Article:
As a translation of the Hebrew word מָשָׁל mashal, the word "parable" can also refer to a riddle. In all times in their history the Jews were familiar with teaching by means of parables and a number of parables also exist in the Old Testament.[6] The use of parables by Jesus was hence a natural teaching method that fit into the tradition of his time.[7] The parables of Jesus have been quoted, taught, and discussed since the very beginnings of Christianity.

Nature of the parables

Parables are one of the many literary forms in the Bible, but are especially seen in the gospels of the New Testament. Parables are generally considered to be short stories such as the Good Samaritan, and which are differentiated from metaphorical statements such as, "You are the salt of the earth." A true parable may be regarded as an extended simile (Blomberg, C. L., Interpreting the Parables). Although some suggest parables are essentially extended allegories, others emphatically argue the opposite.[8] Dr. Kenneth Boa states that "Parables are extended figures of comparison that often use short stories to teach a truth or answer a question. While the story in a parable is not historical, it is true to life, not a fairy tale. As a form of oral literature, the parable exploits realistic situations but makes effective use of the imagination...Some of the parables [of Christ] were designed to reveal mysteries to those on the inside and to conceal the truth to those on the outside who would not hear."[9]

Canonical gospels

The three synoptic gospels contain the parables of Jesus. There are a growing number of scholars who also find parables in the Gospel of John, such as the little stories of the Good Shepherd (John 10:1-5) or the childbearing woman (John 16:21).[10] Otherwise, John includes allegories but no parables. Several authors such as Barbara Reid, Arland Hultgren or Donald Griggs comment that "parables are noticeably absent from the Gospel of John".[11][12][13][a]

William Barry states in the Catholic Encyclopedia (1913) "There are no parables in St. John's Gospel. In the Synoptics ... we reckon thirty-three in all; but some have raised the number even to sixty, by including proverbial expressions".[14] The Gospel of Luke contains both the largest total number of parables (24) and eighteen unique parables; the Gospel of Matthew contains 23 parables of which eleven are unique; and the Gospel of Mark contains eight parables of which two are unique.

In Harmony of the Gospels, Cox and Easley provide a Gospel harmony for the parables based on the following counts: Only in Matthew: 11, only in Mark: 2, only in Luke: 18, Matthew and Luke: 4, Matthew, Mark and Luke: 6. They list no parables for the Gospel of John.[16]

Other documents

Parables attributed to Jesus are also found in other documents apart from the Bible. Some of these overlap those in the canonical gospels and some are not part of the Bible. The non-canonical Gospel of Thomas contains up to fifteen parables, eleven of which have parallels in the four canonical Gospels. The unknown author of the Gospel of Thomas did not have a special word for "parable," making it difficult to know what he considered a parable.[17] Those unique to Thomas include the Parable of the Assassin and the Parable of the Empty Jar.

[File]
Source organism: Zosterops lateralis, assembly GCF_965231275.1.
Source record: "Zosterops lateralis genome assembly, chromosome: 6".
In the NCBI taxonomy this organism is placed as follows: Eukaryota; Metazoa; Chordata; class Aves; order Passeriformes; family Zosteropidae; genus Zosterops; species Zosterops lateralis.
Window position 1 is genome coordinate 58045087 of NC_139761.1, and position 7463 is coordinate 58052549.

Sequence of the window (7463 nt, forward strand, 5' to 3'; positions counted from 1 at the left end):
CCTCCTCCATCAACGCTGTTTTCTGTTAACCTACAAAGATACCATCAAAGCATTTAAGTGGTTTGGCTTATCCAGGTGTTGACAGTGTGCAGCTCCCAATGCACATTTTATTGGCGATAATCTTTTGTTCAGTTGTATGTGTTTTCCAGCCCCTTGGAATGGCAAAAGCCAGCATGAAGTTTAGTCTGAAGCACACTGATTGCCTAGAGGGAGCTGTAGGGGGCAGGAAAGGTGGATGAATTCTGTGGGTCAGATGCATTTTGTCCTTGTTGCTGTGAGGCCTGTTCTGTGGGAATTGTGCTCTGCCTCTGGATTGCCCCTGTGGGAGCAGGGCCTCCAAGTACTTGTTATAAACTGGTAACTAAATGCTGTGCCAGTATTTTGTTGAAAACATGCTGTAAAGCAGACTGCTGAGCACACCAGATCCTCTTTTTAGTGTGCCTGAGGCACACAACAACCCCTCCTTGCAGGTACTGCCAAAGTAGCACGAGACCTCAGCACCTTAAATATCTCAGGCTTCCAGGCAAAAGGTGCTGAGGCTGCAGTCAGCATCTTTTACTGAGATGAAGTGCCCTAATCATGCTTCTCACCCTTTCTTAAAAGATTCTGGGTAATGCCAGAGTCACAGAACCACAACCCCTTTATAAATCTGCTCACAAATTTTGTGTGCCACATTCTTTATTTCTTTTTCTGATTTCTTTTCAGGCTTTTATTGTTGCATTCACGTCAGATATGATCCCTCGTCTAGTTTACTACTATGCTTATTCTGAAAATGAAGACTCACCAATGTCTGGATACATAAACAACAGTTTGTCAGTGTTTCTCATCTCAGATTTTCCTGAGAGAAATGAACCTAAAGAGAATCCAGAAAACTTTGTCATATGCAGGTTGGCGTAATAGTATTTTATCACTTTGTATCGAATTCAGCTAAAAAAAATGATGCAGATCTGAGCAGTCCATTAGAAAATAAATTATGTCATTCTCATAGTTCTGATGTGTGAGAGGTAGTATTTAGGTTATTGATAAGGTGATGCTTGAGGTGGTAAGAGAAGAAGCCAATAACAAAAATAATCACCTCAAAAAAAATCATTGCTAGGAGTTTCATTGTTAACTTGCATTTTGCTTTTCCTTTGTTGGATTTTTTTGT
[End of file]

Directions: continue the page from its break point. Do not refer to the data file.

The noncanonical Apocryphon of James also contains three unique parables attributed to Jesus.[18] They are known as "The Parable of the Ear of Grain", "The Parable of the Grain of Wheat", and "The Parable of the Date-Palm Shoot".[19]

The hypothetical Q document is seen as a source for some of the parables in Matthew, Luke, and Thomas.[20]

Purpose and motive

In the Gospel of Matthew (13:10–17) Jesus provides an answer when asked about his use of parables:[21]

The disciples came to him and asked, "Why do you speak to the people in parables?" He replied,

"The knowledge of the secrets of the kingdom of heaven has been given to you, but not to them. Whoever has will be given more, and he will have an abundance. Whoever does not have, even what he has will be taken from him. This is why I speak to them in parables:
Though seeing, they do not see; though hearing, they do not hear or understand."

While Mark 4:33–34 and Matthew 13:34–35 may suggest that Jesus would only speak to the "crowds" in parables, while in private explaining everything to his disciples, modern scholars do not support the private explanations argument and surmise that Jesus used parables as a teaching method.[22] Dwight Pentecost suggests that given that Jesus often preached to a mixed audience of believers and non-believers, he used parables to reveal the truth to some, but hide it from others.[1]

Christian author Ashton Axenden suggests that Jesus constructed his parables based on his divine knowledge of how man can be taught:[23]

This was a mode of teaching, which our blessed Lord seemed to take special delight in employing. And we may be quite sure, that as "He knew what was in man" better than we know, He would not have taught by Parables, if He had not felt that this was the kind of teaching best suited to our wants.

In the 19th century, Lisco and Fairbairn stated that in the parables of Jesus, "the image borrowed from the visible world is accompanied by a truth from the invisible (spiritual) world" and that the parables of Jesus are not "mere similitudes which serve the purpose of illustration, but are internal analogies where nature becomes a witness for the spiritual world".[3]